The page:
Get the New Year off on the right “root”

So it’s time to pack away the Christmas decorations. Auld Lang Syne and Happy New Year. Now that the old tannenbaum is out of the house and the baubles and ornaments are nestled in storage for Christmas future, it’s time to focus on our foliage friends. Let’s get the New Year off on the right “root.”

We become attached to our houseplants and why not? They are attractive, aid in our breathing and mood and develop personas causing us to name them and possibly even carry on conversations with them. With the latter we do most of the talking but the benefit is mutual. As a plant relationship develops we look for ways to show our foliage friends affection. Who doesn’t love Phil O’ Dendron. This often can result in over watering, killing them with kindness.  Sometimes we give them too much attention and they just want some alone time. But if you can get the watering technique down then the rest seems to come naturally. It’s important the pot the plant is growing in has drainage holes. That’s why for many a cache pot is the answer. A cache pot is a decorative container that holds a potted houseplant. It is the fancy “clothing” on the outside. Think of the concept as a pot inside a pot. The cache pot does not have drainage. The “grower pot” inside the decorative pot has drainage holes. By using a cache pot combined with a grower pot with drainage holes the plant will be healthier. It will make both watering and maintenance easier for you. Everybody wins.

A pot inside a pot
Using a cache pot creates many options for decorative containers while maintaining plant health (click on image to enlarge)

An additional watering tip is to avoid making the mistake I often see people make. They give up trying to figure out when and how much water to apply to their houseplant. What they end up with is what they believe is a compromise. They pour on a “little” water frequently. They meet their desire to water on a schedule (frequently aka kill it with kindness) and the end result is the soil in the upper half of the pot remains wet. The roots in the upper half of the pot rot while the roots at the lower portion of the pot dry out. The plant quickly displays its displeasure with browning leaf tips and decline. The sight of the plant suffering causes the owner to water even more which speeds up the decline. The appropriate way to water is when the plant needs it (indoor plants like outdoor plants have seasonal needs). In winter lack of light, day length and humidity causes the plants to “slow down” compared to their vigor in spring and summer.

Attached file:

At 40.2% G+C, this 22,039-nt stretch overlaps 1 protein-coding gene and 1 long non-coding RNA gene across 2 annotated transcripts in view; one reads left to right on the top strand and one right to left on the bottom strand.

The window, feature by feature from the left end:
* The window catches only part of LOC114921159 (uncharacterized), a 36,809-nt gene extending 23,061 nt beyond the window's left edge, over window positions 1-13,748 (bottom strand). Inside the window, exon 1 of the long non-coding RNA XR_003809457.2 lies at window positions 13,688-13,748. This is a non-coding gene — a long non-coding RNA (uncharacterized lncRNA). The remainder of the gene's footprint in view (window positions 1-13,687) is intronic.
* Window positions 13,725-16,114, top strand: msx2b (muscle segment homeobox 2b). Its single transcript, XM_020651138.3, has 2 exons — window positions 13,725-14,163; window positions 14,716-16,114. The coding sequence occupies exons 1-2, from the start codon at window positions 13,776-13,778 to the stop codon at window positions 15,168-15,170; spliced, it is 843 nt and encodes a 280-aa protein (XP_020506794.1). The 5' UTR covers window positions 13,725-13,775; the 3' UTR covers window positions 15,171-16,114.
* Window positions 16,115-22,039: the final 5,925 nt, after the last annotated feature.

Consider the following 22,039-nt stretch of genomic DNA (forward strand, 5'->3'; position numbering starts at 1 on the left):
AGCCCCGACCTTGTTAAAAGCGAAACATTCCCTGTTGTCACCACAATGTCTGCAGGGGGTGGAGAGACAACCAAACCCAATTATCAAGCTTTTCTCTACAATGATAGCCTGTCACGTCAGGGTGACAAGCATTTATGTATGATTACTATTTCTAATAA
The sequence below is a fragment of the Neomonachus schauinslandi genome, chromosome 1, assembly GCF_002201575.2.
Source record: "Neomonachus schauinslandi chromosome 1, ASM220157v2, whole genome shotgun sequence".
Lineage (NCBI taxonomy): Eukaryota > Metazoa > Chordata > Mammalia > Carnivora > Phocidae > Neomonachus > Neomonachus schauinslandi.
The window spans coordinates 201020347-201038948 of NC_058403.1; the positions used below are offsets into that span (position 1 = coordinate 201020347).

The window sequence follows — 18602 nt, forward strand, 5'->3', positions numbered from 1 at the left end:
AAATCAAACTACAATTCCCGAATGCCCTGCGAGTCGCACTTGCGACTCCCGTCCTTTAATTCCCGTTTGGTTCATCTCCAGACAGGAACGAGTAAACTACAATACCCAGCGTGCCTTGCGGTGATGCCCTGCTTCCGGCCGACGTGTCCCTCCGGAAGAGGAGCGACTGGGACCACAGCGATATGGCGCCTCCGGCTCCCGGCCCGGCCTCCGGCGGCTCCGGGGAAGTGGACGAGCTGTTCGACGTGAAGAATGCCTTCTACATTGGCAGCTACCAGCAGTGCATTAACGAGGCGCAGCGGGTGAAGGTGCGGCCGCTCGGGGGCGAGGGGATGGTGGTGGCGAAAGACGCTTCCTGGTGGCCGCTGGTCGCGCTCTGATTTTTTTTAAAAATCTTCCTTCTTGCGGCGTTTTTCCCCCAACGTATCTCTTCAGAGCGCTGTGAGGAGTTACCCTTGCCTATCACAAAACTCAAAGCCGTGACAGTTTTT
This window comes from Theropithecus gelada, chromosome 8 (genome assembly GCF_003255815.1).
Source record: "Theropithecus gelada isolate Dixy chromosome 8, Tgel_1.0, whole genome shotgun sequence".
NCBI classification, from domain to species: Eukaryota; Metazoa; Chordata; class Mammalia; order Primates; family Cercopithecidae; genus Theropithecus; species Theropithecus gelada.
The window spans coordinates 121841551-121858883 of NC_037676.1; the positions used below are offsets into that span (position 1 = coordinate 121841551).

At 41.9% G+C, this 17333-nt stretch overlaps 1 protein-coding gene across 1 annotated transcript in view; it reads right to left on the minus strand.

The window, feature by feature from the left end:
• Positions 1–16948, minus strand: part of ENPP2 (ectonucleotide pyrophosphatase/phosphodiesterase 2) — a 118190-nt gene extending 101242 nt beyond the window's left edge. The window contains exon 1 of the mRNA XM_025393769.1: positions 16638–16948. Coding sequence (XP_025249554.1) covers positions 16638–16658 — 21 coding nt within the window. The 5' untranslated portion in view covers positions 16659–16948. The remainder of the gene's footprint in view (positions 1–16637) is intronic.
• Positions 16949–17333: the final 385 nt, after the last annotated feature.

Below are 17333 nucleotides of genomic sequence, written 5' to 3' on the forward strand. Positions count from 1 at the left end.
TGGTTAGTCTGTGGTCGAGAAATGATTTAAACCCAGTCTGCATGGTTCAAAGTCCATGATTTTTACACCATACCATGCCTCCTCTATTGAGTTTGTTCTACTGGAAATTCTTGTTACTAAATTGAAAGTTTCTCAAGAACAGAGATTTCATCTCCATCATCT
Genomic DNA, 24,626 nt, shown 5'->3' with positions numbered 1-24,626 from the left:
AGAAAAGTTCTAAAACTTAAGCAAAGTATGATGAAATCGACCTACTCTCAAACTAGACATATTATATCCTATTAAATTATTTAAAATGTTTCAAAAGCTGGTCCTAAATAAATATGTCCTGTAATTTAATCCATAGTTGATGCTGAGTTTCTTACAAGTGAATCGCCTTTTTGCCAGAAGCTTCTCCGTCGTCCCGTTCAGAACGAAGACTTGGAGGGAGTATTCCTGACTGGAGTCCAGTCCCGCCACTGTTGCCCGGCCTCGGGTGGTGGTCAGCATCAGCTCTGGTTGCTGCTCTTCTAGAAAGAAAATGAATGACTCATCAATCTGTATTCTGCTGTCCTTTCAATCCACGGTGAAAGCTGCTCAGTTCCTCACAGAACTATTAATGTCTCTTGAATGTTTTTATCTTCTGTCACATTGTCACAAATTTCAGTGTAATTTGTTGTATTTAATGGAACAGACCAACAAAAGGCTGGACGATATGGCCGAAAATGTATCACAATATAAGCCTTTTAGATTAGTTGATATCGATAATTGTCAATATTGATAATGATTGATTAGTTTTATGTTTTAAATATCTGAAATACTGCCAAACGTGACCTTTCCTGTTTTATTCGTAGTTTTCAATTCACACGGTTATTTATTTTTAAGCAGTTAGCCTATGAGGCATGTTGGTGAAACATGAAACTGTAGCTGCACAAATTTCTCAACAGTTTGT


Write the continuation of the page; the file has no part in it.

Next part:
Proper watering technique
Avoid wet soil at the top and dry soil on the interior

For smaller pots you can tell if the plant needs water based on the weight of the pot. Pick it up. You can learn to tell when it’s time to water.  When you water, water thoroughly so moisture is available to the soil at the top, in the middle and at the bottom of the pot. Because you have provided for drainage with your cache pot grower pot technique or by placing a drainage tray, the excess can drain out the bottom. Now allow the soil to dry and wait until the plant needs water again. Remember in winter you will be watering far less frequently than when the days are longer and the light is bright in spring and summer.

Ok so on to some other maintenance details about your foliage friends.

Avoid drafts especially vents that blow dry warm air or air conditioned air on the plants. Place them away from heating and cooling vents. Also avoid cold drafts near doorways.

Should you rotate your plants? Yes! Windows and artificial light already limit the available light to a plant removed from their natural habitat. They will stretch to the light and the “dark side” will suffer. I recommend a quarter turn every couple weeks. Plants grow to the light. Reduce the lean.

Should I dust my plants. Yes! You will improve available light to them and they will breathe easier. Artist brushes or cosmetic brushes will help too especially with difficult to reach areas or with obviously difficult plants like cactus.

Can I dump the remaining Matcha green tea on my plant? Yes but cooled first and remember you can overdo a good thing. Coffee grounds can be used to fertilize indoor plants, but it’s best if you compost the grounds first. Directly applying coffee grounds from the used filter to indoor plant soil can cause excessive moisture retention, and unsightly fungal growth unhealthy to the soil and plant.

Can I shower with my plants? They love to be in the bathroom especially if you have natural light (a window) in the room. They will benefit from the humidity a shower affords. Just keep the soap off them. The plants in turn will create a “spa” feeling in your bathroom. Add some candles to the room and you’ll both be looking forward to a relaxing bath after a long hard day.

Should I feed my plants? Yes but focus on feeding during the months of March through October. During November to February day length is short and growth slows significantly. Don’t try to force growth. Give them a resting period.

Should you talk to your plants? By all means. Have fun. It’s entertaining, will improve your mood and will leave them speechless.

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